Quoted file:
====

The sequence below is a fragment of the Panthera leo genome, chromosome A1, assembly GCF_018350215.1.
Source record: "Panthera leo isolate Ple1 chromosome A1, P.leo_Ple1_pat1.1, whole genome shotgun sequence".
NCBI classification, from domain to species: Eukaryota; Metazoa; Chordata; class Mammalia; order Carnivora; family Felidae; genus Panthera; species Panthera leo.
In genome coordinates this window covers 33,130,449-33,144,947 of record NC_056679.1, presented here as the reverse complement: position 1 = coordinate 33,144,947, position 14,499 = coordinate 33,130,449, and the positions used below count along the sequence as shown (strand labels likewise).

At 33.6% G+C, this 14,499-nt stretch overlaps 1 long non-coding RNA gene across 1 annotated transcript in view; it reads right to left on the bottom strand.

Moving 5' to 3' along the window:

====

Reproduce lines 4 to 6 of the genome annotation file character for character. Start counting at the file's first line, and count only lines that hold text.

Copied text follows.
In genome coordinates this window covers 33,130,449-33,144,947 of record NC_056679.1, presented here as the reverse complement: position 1 = coordinate 33,144,947, position 14,499 = coordinate 33,130,449, and the positions used below count along the sequence as shown (strand labels likewise).

At 33.6% G+C, this 14,499-nt stretch overlaps 1 long non-coding RNA gene across 1 annotated transcript in view; it reads right to left on the bottom strand.

Moving 5' to 3' along the window: